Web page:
Those are the words of Nawal El Moutawakel (pronounced “Moo-twa-keel”), Morocco’s Olympic gold medalist. El Moutawakel spent her childhood running through the streets of Casablanca in Morocco. She parlayed her speed and talent to earn a track scholarship to Iowa State University. In the 1984 Olympics in Los Angeles, as the lone female representative on the Moroccan team, she dusted her competition in the 400-meter hurdles. El Moutawakel earned Morocco its first gold medal ever and became the first Muslim woman and first African woman to win gold. She ran her victory lap with a large Moroccan flag in hand, and citizens back home in Casablanca celebrated in the middle of the night.
El Moutawakel is a now a member of the International Olympic Committee, providing wide-ranging sports leadership. In her own country, she uses her celebrity status to help other Muslim women in sports. In 2007, she organized the nation’s first all-female 10-K race in Casablanca, which now attracts 27,000 runners. She has summed up her triumphs by saying, “My athletic race was the 400- meter hurdles, but it has been a metaphor for my life... You have to get over the hurdles and keep running.” That’s good advice for anyone, especially those in positions of leadership. Working with others and guiding organizations means getting over hurdles and moving forward. Olympic athletes are among the most disciplined, determined and dedicated people on the planet. “The Olympics remain the most compelling search for excellence that exists in sport, and maybe in life itself,” said Dawn Fraser, an extraordinary Australian who became the first woman swimmer to win gold medals in three consecutive Olympic Games (1956, ’60 and ’64).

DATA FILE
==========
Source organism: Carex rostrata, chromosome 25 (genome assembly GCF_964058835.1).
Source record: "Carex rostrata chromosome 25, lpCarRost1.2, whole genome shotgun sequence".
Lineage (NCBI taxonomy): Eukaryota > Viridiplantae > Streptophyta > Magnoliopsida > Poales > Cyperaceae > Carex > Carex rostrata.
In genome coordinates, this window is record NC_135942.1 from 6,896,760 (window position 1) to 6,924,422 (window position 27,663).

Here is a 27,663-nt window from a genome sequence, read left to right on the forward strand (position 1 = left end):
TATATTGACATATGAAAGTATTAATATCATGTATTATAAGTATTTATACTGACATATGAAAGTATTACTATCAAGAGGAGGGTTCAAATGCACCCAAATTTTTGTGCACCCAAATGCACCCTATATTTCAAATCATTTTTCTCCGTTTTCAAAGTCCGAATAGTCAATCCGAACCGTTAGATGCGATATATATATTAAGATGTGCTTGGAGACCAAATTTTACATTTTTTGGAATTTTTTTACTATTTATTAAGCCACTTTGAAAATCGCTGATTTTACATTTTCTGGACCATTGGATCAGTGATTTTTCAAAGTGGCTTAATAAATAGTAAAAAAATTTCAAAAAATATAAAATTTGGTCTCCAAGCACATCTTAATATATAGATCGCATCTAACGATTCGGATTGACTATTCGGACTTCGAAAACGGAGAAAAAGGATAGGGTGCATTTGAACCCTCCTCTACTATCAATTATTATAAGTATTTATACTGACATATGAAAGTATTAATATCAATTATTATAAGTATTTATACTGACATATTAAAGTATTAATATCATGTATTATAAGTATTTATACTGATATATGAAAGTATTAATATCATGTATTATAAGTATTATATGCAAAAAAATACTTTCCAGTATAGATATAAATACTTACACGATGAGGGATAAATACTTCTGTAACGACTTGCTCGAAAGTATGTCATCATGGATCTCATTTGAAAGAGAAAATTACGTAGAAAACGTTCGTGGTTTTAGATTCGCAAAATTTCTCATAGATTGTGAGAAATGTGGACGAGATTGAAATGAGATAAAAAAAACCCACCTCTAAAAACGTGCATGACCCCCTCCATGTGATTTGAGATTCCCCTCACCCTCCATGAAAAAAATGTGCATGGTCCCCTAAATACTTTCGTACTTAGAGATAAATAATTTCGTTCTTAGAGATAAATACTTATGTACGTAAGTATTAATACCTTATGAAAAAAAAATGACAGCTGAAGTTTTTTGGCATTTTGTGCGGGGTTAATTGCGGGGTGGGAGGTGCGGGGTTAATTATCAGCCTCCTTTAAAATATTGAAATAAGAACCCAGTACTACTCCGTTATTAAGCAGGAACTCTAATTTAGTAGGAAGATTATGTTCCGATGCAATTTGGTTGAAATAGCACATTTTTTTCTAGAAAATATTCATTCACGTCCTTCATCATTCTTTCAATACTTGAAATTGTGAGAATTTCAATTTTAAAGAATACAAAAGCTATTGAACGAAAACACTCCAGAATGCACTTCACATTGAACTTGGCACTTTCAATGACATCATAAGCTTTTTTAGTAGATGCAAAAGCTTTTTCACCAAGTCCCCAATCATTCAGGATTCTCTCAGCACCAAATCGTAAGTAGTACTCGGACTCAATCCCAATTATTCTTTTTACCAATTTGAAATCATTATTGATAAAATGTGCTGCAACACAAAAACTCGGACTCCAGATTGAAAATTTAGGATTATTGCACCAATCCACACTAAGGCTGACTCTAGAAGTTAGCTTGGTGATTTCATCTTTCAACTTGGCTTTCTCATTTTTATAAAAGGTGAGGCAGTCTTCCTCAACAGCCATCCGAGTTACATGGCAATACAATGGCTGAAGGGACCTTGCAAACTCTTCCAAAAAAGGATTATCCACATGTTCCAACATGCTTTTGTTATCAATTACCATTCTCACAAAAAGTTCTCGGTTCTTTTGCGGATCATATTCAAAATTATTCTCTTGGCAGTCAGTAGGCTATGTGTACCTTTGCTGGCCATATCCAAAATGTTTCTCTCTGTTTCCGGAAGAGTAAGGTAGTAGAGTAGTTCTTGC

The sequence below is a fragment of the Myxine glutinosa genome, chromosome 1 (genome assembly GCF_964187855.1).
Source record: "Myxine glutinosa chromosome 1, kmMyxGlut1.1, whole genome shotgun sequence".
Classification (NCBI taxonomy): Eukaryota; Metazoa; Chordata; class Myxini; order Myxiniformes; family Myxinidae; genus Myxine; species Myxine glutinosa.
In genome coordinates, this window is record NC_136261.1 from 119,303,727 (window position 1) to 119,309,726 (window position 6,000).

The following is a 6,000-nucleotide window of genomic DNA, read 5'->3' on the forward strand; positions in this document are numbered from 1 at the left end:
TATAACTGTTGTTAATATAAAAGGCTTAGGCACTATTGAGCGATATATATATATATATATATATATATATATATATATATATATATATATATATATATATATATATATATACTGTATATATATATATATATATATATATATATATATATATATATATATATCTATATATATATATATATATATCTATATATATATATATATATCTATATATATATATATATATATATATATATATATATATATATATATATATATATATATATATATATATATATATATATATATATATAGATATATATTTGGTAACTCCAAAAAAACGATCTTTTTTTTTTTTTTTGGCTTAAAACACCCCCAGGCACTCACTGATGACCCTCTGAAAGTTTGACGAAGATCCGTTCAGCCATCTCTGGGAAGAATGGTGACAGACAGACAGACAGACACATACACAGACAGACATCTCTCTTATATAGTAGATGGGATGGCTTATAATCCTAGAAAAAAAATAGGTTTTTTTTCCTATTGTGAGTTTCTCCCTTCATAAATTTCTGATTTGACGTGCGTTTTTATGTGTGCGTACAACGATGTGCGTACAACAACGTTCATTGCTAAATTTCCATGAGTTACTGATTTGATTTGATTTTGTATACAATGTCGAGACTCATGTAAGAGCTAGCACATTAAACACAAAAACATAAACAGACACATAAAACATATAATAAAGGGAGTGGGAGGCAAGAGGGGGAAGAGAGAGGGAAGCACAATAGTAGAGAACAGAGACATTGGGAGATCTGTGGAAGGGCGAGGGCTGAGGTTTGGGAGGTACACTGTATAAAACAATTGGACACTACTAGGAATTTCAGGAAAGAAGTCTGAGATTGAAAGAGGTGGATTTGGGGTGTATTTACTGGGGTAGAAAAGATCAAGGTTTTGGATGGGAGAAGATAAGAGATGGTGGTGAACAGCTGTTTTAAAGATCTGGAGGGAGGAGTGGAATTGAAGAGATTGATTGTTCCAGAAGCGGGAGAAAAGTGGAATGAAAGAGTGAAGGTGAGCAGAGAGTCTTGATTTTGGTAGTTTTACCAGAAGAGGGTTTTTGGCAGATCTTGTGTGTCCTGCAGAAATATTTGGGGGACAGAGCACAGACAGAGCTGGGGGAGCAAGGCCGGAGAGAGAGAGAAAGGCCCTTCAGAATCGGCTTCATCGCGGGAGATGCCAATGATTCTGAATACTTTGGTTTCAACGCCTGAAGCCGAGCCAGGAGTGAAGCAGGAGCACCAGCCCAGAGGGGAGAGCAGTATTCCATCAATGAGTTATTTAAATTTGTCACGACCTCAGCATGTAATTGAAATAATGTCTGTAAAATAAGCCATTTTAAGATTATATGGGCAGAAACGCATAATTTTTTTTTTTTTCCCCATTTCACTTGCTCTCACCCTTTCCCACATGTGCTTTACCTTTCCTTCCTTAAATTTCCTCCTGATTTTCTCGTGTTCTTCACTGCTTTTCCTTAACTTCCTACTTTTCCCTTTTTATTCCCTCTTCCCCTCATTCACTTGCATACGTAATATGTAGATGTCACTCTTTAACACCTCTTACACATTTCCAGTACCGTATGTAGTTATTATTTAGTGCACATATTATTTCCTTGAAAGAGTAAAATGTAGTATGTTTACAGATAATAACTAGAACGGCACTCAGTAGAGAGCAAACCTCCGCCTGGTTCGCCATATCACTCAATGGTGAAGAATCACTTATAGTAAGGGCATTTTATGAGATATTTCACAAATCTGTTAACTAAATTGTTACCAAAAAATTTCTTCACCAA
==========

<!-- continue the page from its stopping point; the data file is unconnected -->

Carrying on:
The lives of Olympians and their achievements offer these six inspiring lessons in leadership:
1. Olympians turn adversity into advantage. Writer Napoleon Hill said, “Every adversity carries with it the seed of an equivalent or greater benefit.” That truth is embodied by the life of Hungarian pistol champion Karoly Takacs. In 1938, Takacs was serving in the Hungarian Army and was the top pistol shooter in the world. He was expected to win the gold medal in the 1940 Olympics. But one day, during a routine military training exercise, a grenade exploded in Takacs’ right hand, blowing off his shooting arm.
Takacs entered a deep depression over the loss of his Olympic dreams. However, he turned this calamity into a challenge, deciding he would learn how to shoot with his left hand. Telling no one, Takacs practiced by himself for months. In the spring of 1939, he showed up at the Hungarian National Pistol Shooting Championship. Other competitors offered their condolences on the accident. “I didn’t come to watch,” he said. “I came to compete!” He surprised everyone by winning the competition. Though the Olympics were cancelled in 1940 and 1944 because of World War II, Takacs continued to train and won gold medals at both the 1948 and 1952 Olympic Games.
2. Olympians focus on the positive. A commonly spoken proverb says, “When life hands you lemons, make lemonade.” Olympic achievers set aside the negative to focus on the positive. During World War II, Tamio “Tommy” Kono and his parents were forced from their home in San Francisco to a Japanese internment camp in the California desert. A scrawny, asthmatic child, Kono found the desert climate better for his lungs. To pass the time, he began lifting weights, discovering it was something he enjoyed and was good at. After the war, Kono continued training even harder. Despite what had happened to his family, the young Japanese-American proudly represented the United States, winning gold medals in the 1952 and 1956 Olympics as well as a silver medal in 1960. The thin, unhealthy youth who was forced into an internment camp eventually set seven Olympic records and 26 world records. None of that may have happened had he not been confined to an internment camp as a child, where he focused on what was available, not what was left behind.